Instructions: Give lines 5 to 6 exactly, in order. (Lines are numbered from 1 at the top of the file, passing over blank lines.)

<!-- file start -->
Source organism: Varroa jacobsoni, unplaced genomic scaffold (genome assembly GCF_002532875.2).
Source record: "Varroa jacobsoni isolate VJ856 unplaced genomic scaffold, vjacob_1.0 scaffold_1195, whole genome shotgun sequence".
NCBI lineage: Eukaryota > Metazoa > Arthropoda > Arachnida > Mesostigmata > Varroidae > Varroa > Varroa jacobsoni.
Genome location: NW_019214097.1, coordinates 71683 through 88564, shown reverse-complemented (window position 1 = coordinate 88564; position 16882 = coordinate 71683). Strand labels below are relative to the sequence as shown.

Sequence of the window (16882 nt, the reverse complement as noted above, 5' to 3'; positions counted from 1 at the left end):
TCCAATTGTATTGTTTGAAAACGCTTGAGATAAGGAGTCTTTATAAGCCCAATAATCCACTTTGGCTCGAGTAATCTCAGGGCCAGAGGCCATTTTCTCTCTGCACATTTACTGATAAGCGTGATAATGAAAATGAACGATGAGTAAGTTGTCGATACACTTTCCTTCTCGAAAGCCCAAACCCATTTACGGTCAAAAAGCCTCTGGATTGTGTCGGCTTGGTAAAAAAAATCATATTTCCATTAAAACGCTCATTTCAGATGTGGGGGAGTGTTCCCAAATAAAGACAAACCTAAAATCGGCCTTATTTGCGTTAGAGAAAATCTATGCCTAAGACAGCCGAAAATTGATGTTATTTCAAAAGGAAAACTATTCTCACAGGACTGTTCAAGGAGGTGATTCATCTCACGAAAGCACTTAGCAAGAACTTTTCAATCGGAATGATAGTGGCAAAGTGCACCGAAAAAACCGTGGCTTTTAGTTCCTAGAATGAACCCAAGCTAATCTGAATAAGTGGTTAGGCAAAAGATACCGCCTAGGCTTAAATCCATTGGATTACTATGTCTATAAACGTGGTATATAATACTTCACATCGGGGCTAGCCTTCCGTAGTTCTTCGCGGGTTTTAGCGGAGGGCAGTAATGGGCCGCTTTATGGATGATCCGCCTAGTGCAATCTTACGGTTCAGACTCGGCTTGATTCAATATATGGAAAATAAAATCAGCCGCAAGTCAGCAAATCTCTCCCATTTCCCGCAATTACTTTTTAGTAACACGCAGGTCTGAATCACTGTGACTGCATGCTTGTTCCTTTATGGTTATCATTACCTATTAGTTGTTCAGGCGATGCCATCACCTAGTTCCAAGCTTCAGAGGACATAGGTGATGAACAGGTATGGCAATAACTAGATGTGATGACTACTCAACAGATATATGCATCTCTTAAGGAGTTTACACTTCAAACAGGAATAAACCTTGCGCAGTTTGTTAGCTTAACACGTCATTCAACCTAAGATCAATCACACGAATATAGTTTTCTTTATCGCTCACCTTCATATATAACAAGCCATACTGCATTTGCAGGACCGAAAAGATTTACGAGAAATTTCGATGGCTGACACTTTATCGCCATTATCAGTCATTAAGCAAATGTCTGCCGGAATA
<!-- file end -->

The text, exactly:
Sequence of the window (16882 nt, the reverse complement as noted above, 5' to 3'; positions counted from 1 at the left end):
TCCAATTGTATTGTTTGAAAACGCTTGAGATAAGGAGTCTTTATAAGCCCAATAATCCACTTTGGCTCGAGTAATCTCAGGGCCAGAGGCCATTTTCTCTCTGCACATTTACTGATAAGCGTGATAATGAAAATGAACGATGAGTAAGTTGTCGATACACTTTCCTTCTCGAAAGCCCAAACCCATTTACGGTCAAAAAGCCTCTGGATTGTGTCGGCTTGGTAAAAAAAATCATATTTCCATTAAAACGCTCATTTCAGATGTGGGGGAGTGTTCCCAAATAAAGACAAACCTAAAATCGGCCTTATTTGCGTTAGAGAAAATCTATGCCTAAGACAGCCGAAAATTGATGTTATTTCAAAAGGAAAACTATTCTCACAGGACTGTTCAAGGAGGTGATTCATCTCACGAAAGCACTTAGCAAGAACTTTTCAATCGGAATGATAGTGGCAAAGTGCACCGAAAAAACCGTGGCTTTTAGTTCCTAGAATGAACCCAAGCTAATCTGAATAAGTGGTTAGGCAAAAGATACCGCCTAGGCTTAAATCCATTGGATTACTATGTCTATAAACGTGGTATATAATACTTCACATCGGGGCTAGCCTTCCGTAGTTCTTCGCGGGTTTTAGCGGAGGGCAGTAATGGGCCGCTTTATGGATGATCCGCCTAGTGCAATCTTACGGTTCAGACTCGGCTTGATTCAATATATGGAAAATAAAATCAGCCGCAAGTCAGCAAATCTCTCCCATTTCCCGCAATTACTTTTTAGTAACACGCAGGTCTGAATCACTGTGACTGCATGCTTGTTCCTTTATGGTTATCATTACCTATTAGTTGTTCAGGCGATGCCATCACCTAGTTCCAAGCTTCAGAGGACATAGGTGATGAACAGGTATGGCAATAACTAGATGTGATGACTACTCAACAGATATATGCATCTCTTAAGGAGTTTACACTTCAAACAGGAATAAACCTTGCGCAGTTTGTTAGCTTAACACGTCATTCAACCTAAGATCAATCACACGAATATAGTTTTCTTTATCGCTCACCTTCATATATAACAAGCCATACTGCATTTGCAGGACCGAAAAGATTTACGAGAAATTTCGATGGCTGACACTTTATCGCCATTATCAGTCATTAAGCAAATGTCTGCCGGAATA